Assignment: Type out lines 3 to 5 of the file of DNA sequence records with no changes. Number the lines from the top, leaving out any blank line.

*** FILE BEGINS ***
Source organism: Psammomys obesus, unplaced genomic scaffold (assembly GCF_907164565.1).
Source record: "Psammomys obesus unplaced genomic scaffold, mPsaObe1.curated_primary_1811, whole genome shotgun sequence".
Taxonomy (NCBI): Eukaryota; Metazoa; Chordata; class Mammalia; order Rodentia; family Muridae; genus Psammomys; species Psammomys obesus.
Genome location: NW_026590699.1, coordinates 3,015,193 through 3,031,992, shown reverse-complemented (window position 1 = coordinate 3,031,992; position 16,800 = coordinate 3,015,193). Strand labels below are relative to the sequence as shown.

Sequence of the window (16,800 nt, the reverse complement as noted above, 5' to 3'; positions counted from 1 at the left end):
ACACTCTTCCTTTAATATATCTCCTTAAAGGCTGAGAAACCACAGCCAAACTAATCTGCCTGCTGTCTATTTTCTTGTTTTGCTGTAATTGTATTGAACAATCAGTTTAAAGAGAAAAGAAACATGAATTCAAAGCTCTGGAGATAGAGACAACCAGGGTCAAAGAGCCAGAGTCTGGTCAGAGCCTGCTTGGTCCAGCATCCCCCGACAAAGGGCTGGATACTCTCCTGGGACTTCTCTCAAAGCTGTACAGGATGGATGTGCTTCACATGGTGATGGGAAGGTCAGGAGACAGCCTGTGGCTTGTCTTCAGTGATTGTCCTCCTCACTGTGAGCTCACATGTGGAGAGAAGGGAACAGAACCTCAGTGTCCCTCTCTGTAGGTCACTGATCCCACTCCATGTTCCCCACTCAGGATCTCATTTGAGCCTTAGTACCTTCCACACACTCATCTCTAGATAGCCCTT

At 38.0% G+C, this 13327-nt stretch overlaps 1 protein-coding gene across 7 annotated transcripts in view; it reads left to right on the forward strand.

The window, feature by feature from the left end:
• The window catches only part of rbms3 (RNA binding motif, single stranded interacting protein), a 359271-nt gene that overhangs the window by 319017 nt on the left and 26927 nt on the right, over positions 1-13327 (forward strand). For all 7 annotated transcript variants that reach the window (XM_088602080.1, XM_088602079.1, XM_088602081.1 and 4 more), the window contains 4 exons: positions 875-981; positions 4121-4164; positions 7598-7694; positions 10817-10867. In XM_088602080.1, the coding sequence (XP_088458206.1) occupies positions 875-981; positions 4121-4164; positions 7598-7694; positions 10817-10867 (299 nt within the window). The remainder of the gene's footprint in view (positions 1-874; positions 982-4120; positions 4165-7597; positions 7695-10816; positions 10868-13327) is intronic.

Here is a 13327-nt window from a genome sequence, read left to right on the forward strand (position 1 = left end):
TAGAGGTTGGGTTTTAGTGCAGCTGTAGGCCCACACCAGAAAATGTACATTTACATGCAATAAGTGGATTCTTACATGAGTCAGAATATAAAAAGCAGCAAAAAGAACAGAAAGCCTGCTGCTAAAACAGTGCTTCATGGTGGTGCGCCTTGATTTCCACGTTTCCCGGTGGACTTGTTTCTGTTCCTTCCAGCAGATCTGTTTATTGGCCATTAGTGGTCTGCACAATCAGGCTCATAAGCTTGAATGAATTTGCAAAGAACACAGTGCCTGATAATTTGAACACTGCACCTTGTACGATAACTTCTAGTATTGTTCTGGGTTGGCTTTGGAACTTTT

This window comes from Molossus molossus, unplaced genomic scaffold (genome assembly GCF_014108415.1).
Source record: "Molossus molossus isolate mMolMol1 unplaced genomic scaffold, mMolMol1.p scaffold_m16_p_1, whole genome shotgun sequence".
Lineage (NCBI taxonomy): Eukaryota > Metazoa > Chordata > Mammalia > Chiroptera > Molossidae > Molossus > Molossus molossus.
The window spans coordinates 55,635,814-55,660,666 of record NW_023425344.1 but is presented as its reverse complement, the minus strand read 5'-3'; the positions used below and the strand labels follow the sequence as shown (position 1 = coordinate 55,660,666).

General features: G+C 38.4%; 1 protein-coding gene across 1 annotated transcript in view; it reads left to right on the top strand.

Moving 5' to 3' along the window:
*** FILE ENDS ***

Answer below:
Taxonomy (NCBI): Eukaryota; Metazoa; Chordata; class Mammalia; order Rodentia; family Muridae; genus Psammomys; species Psammomys obesus.
Genome location: NW_026590699.1, coordinates 3,015,193 through 3,031,992, shown reverse-complemented (window position 1 = coordinate 3,031,992; position 16,800 = coordinate 3,015,193). Strand labels below are relative to the sequence as shown.

Sequence of the window (16,800 nt, the reverse complement as noted above, 5' to 3'; positions counted from 1 at the left end):